Note: this post is an extended abstract for the paper The Behavior of Gradual Types: A User Study by Preston Tunnell—Wilson, Ben Greenman, Justin Pombrio, and Shriram Krishnamurthi. For the full paper, datasets, and slides, click here.
The long-term goal of gradual typing is to build languages that offer the “best” of both static and dynamic typing. Researchers disagree, however, on what the semantics of a mixed-typed language should be; there are at least three competing proposals for combining a dynamically-typed language with a similar statically-typed language.
It’s an interesting situation. There are dozens of papers on the semantics of gradual types—and many claim to have developers in mind—but zero papers that ask developers what they think.
To help inform the discussion, we recently designed a survey to see what programmers think of three mixed-typed semantics. The survey is based on 8 example programs; we selected these 8 programs because the set as a whole tells the three mixed-typed semantics apart. For each program, the survey presents a few possible outcomes of running the program and asks participants for their opinion on each outcome.
The image below shows one program from the survey:
This program creates an array, passes it between typed and untyped variables, and performs write & read operations. What should happen when we run this program? One option is to ignore the type annotations and return the second element of the array (
"bye"). A second option is to reject the write operation (on line 4) because it attempts to write a number to a variable of type
Array(String). A third option is to reject the assignment after the read operation (on line 5) because it attempts to assign a string to a variable of type
Number. These are the three behaviors in the survey:
A fourth option is to reject the assignment of an
Array(String)to a variable of type
Array(Number). A few participants left comments asking for this behavior. See the anonymized responses for their comments, and see the paper for why we left that behavior out.
For each behavior, we asked for respondents’ preference along two independent dimensions:
- Do you like or dislike this behavior?
- Does it match your expectation as a programmer?
Combined, the dimensions lead to four possible attitudes: Like and Expected, Like and Unexpected, Dislike and Expected, Dislike and Unexpected. The full example question, with attitudes and space for comments, is below.
We administered the survey to three populations — software engineers, students, and Mechanical Turk workers — and thereby collected three sets of attitudes for each question. The results for the running example are below:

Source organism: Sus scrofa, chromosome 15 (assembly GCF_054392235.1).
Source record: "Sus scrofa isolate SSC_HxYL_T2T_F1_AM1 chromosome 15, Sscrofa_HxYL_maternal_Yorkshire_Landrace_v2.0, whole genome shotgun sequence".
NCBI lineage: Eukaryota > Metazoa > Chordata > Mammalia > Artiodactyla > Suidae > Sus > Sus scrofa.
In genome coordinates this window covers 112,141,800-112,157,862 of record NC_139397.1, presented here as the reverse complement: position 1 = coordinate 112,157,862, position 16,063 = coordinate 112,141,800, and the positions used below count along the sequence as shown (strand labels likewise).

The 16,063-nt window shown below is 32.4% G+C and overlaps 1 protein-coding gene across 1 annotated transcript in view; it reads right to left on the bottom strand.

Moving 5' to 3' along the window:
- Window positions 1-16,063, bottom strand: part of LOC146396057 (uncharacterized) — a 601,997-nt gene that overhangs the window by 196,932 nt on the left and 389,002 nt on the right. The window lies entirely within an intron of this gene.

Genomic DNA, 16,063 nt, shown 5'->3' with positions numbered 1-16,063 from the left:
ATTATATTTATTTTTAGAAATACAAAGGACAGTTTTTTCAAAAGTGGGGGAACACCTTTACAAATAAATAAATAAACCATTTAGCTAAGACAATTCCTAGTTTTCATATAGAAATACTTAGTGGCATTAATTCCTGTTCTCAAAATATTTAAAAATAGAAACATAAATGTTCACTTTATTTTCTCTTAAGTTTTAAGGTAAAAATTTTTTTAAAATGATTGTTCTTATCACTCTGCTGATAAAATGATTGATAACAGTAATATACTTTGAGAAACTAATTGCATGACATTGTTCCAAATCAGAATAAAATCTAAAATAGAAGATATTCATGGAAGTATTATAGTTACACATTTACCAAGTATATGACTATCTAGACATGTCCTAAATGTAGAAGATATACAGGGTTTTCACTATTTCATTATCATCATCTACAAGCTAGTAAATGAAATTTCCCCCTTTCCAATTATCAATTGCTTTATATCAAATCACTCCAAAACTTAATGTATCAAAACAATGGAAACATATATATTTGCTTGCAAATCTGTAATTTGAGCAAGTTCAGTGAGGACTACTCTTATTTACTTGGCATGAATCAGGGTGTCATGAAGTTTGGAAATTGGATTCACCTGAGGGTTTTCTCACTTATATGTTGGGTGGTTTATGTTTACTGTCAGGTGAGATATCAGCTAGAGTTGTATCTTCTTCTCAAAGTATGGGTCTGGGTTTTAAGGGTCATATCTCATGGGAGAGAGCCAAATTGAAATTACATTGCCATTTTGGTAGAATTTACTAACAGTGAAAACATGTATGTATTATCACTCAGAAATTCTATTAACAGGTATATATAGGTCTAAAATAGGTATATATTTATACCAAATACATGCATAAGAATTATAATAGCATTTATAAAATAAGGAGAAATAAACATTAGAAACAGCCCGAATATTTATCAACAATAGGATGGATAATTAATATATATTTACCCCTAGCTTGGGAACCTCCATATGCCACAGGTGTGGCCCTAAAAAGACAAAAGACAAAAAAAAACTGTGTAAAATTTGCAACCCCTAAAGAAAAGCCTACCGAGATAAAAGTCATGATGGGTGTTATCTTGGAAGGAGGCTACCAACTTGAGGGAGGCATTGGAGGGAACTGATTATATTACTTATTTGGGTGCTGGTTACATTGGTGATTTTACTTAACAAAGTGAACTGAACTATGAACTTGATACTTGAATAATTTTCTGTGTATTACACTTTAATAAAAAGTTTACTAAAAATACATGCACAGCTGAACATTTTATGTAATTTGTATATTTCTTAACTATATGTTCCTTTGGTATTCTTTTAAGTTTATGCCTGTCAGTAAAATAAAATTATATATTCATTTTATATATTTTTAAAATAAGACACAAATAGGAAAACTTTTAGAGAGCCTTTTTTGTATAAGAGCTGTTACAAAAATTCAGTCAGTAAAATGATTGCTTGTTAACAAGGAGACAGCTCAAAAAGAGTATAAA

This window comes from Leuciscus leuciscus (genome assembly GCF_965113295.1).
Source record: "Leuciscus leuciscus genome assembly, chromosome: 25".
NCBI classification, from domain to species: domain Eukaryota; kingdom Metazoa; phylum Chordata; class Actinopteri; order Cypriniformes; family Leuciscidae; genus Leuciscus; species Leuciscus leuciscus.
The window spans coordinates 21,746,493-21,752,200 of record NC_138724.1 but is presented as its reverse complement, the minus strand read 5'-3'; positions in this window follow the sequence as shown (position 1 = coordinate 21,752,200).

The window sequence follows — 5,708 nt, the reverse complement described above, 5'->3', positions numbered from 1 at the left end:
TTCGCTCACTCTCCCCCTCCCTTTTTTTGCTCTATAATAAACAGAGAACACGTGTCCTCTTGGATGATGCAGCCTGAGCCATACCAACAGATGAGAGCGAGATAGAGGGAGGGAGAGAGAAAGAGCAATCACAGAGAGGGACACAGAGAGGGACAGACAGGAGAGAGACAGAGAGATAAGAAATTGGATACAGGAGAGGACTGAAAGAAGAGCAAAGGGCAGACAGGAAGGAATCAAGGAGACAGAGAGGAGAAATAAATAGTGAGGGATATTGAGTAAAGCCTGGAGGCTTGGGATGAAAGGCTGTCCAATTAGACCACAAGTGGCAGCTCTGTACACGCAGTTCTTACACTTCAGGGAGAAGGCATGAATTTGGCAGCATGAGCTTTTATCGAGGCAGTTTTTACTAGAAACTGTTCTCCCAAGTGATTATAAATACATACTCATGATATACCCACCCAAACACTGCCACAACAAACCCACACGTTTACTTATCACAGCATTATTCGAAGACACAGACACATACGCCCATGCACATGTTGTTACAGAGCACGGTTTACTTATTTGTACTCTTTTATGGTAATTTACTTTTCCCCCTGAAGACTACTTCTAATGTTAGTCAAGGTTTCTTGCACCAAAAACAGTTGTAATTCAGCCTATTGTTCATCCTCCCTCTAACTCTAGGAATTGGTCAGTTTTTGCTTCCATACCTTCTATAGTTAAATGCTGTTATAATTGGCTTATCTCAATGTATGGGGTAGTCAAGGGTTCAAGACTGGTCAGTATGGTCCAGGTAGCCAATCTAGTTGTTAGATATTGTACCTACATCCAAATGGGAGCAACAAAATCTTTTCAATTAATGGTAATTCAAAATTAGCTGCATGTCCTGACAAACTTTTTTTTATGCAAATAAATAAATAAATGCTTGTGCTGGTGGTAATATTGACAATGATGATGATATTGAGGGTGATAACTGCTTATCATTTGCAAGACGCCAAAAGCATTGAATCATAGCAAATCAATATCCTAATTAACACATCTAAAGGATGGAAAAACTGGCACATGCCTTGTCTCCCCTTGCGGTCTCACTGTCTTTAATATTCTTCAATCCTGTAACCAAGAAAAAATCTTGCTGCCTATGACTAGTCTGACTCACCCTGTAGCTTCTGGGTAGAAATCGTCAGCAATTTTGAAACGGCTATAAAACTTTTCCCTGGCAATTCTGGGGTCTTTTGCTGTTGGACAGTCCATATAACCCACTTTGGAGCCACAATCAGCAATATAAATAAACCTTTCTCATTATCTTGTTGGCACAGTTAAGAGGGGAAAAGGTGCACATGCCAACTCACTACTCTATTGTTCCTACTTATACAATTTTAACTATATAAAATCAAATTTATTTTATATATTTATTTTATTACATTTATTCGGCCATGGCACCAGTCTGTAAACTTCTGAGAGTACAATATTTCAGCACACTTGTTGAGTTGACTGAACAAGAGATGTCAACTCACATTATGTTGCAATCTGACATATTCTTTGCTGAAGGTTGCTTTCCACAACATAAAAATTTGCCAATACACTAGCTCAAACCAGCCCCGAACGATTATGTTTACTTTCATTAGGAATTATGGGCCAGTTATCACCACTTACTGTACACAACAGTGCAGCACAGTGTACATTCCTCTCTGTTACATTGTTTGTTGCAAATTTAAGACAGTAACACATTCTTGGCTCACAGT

The figure is a matrix of three columns (one for each population) and three rows (one for each behavior). Each cell of the matrix contains a bar chart showing the attitudes that we collected.
Unlike the survey question, the behaviors in the results are labeled as Deep, Erasure, and Shallow. These names describe the three mixed-typed semantics.
For this question, the software engineers (left column, green bars) mostly picked the “Dislike and Unexpected” attitude for every behavior. The students (mid column, blue bars) also show consensus on “Dislike and Unexpected” for the Deep and Erasure behaviors; however, they are split for the Shallow behavior. The Mechanical Turk workers are divided on every behavior.
See the paper for the other questions and responses.
Overall, our main finding is that respondents preferred behaviors that enforced full types and reported runtime mismatches as early as possible. The takeaway is thus:
if you are designing a mixed-typed language and choose not to enforce full types, then make sure to explain this behavior to users!
Put lots of example programs in the language’s documentation. The programs in the survey can be adapted to explain how your chosen behavior differs from alternatives.
Here are some good questions we’ve gotten that are not clearly answered in the paper.
Q. Did any respondents “expect” more than one behavior?
Yes, 59% of the software engineers and 82% of the students selected “Liked and Expected” and/or “Dislike and Expected” for different behaviors on the same program.
Q. Did the respondents have a prior preference for static or dynamic typing?
Near the end of the survey we asked: “Which do you prefer, typed or untyped programming?”. See table 2 of the paper for coded responses to this question, or the anonymized responses for the ground truth. Most preferred typed programming.